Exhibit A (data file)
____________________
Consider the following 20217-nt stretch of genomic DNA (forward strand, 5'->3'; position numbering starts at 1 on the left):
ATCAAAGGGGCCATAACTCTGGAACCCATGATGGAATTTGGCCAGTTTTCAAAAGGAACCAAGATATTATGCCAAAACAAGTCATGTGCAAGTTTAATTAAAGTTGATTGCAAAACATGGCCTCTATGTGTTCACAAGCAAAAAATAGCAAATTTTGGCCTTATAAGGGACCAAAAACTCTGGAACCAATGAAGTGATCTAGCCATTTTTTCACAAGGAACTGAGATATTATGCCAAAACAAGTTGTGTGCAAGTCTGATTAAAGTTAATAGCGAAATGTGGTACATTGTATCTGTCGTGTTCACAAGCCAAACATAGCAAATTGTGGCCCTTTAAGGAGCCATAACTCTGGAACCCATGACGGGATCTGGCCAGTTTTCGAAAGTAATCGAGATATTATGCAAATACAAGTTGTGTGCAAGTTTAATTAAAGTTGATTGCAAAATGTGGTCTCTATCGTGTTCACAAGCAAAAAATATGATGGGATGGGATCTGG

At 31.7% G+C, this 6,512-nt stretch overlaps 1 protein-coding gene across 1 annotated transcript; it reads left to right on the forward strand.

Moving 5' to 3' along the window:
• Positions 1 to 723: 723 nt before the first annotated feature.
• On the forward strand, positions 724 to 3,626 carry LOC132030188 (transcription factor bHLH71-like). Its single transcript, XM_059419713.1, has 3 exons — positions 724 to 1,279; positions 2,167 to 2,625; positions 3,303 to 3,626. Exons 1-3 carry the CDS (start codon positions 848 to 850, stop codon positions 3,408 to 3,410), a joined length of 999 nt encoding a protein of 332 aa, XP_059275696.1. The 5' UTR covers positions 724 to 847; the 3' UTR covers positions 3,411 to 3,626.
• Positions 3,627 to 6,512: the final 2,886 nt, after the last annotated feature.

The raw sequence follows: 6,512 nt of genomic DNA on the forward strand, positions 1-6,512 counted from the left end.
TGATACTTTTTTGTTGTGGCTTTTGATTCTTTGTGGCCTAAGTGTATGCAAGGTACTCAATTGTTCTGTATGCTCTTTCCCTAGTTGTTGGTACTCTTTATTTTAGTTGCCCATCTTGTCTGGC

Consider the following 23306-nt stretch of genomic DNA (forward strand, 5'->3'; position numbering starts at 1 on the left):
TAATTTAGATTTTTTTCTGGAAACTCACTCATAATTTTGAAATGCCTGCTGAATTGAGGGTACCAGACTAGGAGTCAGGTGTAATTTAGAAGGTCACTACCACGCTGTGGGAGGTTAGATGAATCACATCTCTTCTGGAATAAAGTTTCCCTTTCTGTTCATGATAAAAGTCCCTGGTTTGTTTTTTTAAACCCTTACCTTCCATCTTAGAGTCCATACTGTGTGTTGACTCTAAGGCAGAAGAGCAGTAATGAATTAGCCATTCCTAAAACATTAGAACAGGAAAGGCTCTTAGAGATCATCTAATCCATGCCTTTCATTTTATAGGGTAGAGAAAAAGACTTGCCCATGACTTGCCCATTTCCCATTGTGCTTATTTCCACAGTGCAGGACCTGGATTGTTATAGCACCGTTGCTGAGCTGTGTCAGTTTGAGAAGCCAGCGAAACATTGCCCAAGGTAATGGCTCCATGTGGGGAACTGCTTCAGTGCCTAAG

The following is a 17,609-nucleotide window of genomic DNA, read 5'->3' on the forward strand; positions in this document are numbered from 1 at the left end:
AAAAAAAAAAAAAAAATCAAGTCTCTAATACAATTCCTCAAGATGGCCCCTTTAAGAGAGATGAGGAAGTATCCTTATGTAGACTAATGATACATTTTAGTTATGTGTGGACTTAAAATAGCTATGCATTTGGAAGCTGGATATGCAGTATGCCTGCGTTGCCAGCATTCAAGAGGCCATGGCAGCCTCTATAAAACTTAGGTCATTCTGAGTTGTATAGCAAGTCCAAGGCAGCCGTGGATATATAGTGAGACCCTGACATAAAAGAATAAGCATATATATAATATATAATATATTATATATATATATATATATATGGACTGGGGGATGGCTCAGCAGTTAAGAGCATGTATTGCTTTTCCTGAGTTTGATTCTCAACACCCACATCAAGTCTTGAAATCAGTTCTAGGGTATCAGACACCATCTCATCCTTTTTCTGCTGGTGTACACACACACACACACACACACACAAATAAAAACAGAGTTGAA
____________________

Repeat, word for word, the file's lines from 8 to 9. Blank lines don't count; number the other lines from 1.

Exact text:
The raw sequence follows: 6,512 nt of genomic DNA on the forward strand, positions 1-6,512 counted from the left end.
TGATACTTTTTTGTTGTGGCTTTTGATTCTTTGTGGCCTAAGTGTATGCAAGGTACTCAATTGTTCTGTATGCTCTTTCCCTAGTTGTTGGTACTCTTTATTTTAGTTGCCCATCTTGTCTGGC